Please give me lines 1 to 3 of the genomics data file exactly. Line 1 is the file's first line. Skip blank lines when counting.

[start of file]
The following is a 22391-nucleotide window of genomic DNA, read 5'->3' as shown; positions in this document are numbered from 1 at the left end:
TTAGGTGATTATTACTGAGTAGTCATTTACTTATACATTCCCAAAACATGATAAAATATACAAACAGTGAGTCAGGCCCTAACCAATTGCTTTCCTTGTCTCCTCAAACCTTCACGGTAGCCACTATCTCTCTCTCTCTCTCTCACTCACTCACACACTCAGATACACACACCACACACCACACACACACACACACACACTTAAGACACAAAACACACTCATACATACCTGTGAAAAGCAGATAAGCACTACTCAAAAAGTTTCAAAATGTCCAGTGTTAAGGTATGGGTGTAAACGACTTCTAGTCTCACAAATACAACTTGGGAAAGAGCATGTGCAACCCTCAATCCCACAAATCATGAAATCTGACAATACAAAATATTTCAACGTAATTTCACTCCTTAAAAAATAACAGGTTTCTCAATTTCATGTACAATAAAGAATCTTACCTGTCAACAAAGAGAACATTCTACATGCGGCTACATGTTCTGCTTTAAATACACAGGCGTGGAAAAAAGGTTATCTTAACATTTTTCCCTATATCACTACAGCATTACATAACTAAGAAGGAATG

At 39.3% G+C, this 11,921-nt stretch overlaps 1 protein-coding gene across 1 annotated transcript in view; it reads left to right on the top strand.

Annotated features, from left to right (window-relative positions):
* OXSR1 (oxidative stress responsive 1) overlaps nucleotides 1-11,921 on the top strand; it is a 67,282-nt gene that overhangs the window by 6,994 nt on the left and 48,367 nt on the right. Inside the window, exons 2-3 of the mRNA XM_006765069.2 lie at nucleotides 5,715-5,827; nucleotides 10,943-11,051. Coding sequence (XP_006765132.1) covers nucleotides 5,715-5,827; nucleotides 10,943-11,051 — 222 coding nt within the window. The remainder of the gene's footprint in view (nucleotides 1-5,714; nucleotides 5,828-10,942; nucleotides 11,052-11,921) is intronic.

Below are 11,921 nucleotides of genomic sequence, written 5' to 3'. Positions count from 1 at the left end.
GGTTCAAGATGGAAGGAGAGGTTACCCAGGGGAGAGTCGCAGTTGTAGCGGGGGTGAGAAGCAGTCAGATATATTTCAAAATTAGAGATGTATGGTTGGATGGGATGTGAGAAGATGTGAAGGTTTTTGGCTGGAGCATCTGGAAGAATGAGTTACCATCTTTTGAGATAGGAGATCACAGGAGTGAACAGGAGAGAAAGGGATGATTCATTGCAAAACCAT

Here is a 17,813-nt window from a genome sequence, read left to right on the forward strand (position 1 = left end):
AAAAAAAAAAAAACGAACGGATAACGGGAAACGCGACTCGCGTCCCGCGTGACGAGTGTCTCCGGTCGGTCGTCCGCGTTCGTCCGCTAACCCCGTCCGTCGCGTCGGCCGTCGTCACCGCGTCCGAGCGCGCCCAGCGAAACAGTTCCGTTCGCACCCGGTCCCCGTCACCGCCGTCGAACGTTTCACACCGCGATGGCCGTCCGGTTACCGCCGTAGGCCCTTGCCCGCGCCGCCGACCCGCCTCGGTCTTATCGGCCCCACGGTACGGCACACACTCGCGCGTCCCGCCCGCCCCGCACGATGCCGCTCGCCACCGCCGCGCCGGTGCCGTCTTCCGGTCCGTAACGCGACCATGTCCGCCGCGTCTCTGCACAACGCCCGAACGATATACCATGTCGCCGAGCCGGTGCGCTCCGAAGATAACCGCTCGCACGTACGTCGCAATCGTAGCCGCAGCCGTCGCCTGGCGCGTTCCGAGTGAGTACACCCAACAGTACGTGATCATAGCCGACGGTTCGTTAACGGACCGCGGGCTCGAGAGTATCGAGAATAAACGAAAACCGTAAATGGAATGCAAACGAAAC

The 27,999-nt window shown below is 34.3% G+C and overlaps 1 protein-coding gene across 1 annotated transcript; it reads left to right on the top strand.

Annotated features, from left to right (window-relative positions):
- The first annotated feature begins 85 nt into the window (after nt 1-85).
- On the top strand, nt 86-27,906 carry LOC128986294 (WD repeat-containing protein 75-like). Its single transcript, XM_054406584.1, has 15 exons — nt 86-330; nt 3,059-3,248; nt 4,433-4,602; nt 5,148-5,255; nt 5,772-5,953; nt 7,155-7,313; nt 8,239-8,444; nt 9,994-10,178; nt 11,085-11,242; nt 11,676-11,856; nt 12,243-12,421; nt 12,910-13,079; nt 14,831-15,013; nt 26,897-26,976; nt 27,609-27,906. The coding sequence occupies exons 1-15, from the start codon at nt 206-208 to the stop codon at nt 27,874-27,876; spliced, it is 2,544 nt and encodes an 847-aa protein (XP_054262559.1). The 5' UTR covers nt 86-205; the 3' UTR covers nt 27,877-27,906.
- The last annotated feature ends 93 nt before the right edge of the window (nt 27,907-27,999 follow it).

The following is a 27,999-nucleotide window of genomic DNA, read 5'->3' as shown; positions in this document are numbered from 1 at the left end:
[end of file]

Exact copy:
The following is a 22391-nucleotide window of genomic DNA, read 5'->3' as shown; positions in this document are numbered from 1 at the left end:
TTAGGTGATTATTACTGAGTAGTCATTTACTTATACATTCCCAAAACATGATAAAATATACAAACAGTGAGTCAGGCCCTAACCAATTGCTTTCCTTGTCTCCTCAAACCTTCACGGTAGCCACTATCTCTCTCTCTCTCTCTCACTCACTCACACACTCAGATACACACACCACACACCACACACACACACACACACACTTAAGACACAAAACACACTCATACATACCTGTGAAAAGCAGATAAGCACTACTCAAAAAGTTTCAAAATGTCCAGTGTTAAGGTATGGGTGTAAACGACTTCTAGTCTCACAAATACAACTTGGGAAAGAGCATGTGCAACCCTCAATCCCACAAATCATGAAATCTGACAATACAAAATATTTCAACGTAATTTCACTCCTTAAAAAATAACAGGTTTCTCAATTTCATGTACAATAAAGAATCTTACCTGTCAACAAAGAGAACATTCTACATGCGGCTACATGTTCTGCTTTAAATACACAGGCGTGGAAAAAAGGTTATCTTAACATTTTTCCCTATATCACTACAGCATTACATAACTAAGAAGGAATG

At 39.3% G+C, this 11,921-nt stretch overlaps 1 protein-coding gene across 1 annotated transcript in view; it reads left to right on the top strand.